[ntp:questions] Using ntpdate -b SERVER shortly after SERVER boots

Donald Murray, P.Eng. donaldm314 at gmail.com
Thu Feb 8 19:38:58 UTC 2007

How quickly can an isolated ntp server respond to 'ntpdate' queries
after the server starts?

We have thousands of isolated remote networks which have no reliable
source of time. At each site we have one Linux machine which acts as
the ntp server (let's call it SERVER). Our users are able to set the
clock on this ntp server, based on eyeball-and-wristwatch. Yuck.

SERVER config:
server     # local clock
fudge stratum 10
driftfile /etc/ntp/drift
authenticate no

One of the ntp clients is a second Linux machine (let's call it
CLIENT), connected to the server via a PPP link over a radio. We also
have numerous Windows 2000 ntp clients, but we can ignore them in this
sad tale. Power at these sites is atrocious at best (frequent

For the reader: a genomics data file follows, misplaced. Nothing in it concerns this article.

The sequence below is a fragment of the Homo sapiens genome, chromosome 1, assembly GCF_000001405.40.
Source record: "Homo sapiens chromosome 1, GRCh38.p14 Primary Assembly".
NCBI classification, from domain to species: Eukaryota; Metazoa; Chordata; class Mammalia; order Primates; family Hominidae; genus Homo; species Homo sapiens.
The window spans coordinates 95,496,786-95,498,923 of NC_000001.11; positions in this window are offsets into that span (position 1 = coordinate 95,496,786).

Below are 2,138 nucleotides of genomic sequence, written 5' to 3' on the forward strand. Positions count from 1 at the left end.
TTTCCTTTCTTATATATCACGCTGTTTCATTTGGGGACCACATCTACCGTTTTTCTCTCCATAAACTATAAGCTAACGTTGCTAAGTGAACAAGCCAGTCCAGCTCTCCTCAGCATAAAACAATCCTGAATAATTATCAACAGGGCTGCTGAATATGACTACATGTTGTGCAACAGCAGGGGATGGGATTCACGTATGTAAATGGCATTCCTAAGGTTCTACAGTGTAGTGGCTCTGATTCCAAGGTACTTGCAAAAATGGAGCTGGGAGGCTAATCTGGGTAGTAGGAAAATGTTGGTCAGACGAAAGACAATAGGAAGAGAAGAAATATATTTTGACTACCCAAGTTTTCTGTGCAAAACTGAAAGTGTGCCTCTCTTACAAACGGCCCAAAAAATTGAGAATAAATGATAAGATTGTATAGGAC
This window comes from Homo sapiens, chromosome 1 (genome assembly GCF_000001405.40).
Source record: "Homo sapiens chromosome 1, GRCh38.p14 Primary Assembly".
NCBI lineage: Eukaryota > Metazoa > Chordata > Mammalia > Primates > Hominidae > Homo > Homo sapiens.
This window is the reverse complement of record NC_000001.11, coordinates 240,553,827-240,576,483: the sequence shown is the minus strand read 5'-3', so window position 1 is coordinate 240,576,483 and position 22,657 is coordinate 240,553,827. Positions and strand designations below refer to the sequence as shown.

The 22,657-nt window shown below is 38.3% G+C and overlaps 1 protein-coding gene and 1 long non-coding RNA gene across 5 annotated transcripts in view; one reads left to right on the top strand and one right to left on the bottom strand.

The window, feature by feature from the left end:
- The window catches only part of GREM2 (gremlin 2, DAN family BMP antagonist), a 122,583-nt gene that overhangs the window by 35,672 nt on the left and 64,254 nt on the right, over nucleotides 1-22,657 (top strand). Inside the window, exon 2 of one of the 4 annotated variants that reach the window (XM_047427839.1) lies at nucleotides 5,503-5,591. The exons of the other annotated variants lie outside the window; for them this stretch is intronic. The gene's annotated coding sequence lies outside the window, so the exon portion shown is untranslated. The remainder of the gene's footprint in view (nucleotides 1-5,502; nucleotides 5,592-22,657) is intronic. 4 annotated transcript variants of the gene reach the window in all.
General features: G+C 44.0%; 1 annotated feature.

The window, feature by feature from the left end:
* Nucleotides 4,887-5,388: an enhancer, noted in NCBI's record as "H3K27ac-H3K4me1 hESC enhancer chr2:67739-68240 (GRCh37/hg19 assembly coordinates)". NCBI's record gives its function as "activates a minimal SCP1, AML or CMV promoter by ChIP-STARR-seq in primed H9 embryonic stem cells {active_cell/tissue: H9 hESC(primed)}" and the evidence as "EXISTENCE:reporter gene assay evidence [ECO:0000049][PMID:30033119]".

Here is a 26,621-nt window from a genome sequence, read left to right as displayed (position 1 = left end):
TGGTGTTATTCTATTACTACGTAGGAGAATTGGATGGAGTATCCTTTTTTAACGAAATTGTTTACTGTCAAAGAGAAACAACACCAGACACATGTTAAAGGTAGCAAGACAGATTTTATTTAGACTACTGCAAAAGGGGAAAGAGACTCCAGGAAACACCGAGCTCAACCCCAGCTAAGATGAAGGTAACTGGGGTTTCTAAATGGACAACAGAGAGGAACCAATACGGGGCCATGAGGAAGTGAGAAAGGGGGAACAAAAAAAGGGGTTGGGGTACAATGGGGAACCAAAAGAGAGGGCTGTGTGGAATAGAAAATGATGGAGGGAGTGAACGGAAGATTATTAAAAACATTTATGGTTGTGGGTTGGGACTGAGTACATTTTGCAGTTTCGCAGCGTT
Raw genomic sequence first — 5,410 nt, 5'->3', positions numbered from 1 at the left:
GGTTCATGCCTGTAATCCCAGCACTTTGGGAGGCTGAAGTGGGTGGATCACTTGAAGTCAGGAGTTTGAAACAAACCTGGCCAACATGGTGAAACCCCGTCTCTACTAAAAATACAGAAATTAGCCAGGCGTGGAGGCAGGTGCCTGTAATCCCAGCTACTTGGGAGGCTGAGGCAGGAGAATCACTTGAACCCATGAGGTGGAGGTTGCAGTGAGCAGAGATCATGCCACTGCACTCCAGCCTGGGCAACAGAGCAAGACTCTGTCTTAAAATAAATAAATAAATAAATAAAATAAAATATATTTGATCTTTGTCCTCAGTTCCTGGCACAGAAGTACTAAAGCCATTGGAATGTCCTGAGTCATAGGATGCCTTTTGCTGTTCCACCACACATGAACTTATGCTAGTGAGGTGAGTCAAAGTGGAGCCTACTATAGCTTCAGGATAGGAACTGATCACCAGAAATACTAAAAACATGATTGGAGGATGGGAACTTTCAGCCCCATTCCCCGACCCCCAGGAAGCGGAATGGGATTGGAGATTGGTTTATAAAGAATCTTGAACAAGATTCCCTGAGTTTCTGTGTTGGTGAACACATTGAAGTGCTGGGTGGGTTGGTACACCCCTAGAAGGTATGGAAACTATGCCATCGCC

brown-outs, black-outs, etc.), and lightning strikes are not uncommon.

CLIENT config:
server        # SERVER
server     # local clock
fudge stratum 10
driftfile /etc/ntp/drift
authenticate no

Time on these networks is of course completely bogus. But our
customers want it to be uniformly bogus. :-)

We're running 4.1.0 ntpd on 2.4.22 kernels. Since there are thousands
of remote sites, upgrading ntpd would be prohibitively expensive.
Adding a GPS refclock is also out of the question.

When CLIENT's PPP link comes up we run the deprecated 'ntpdate -b
SERVER'. This works fine as long as ntpd on SERVER has been running
for a while; otherwise we get the usual:
no server suitable for synchronization found

Is there anything I can do to SERVER's ntp config to encourage it to
respond to remote ntpdate queries more quickly on startup? My
co-workers keep telling me to give up and query the time on SERVER
with /bin/date. Ick.

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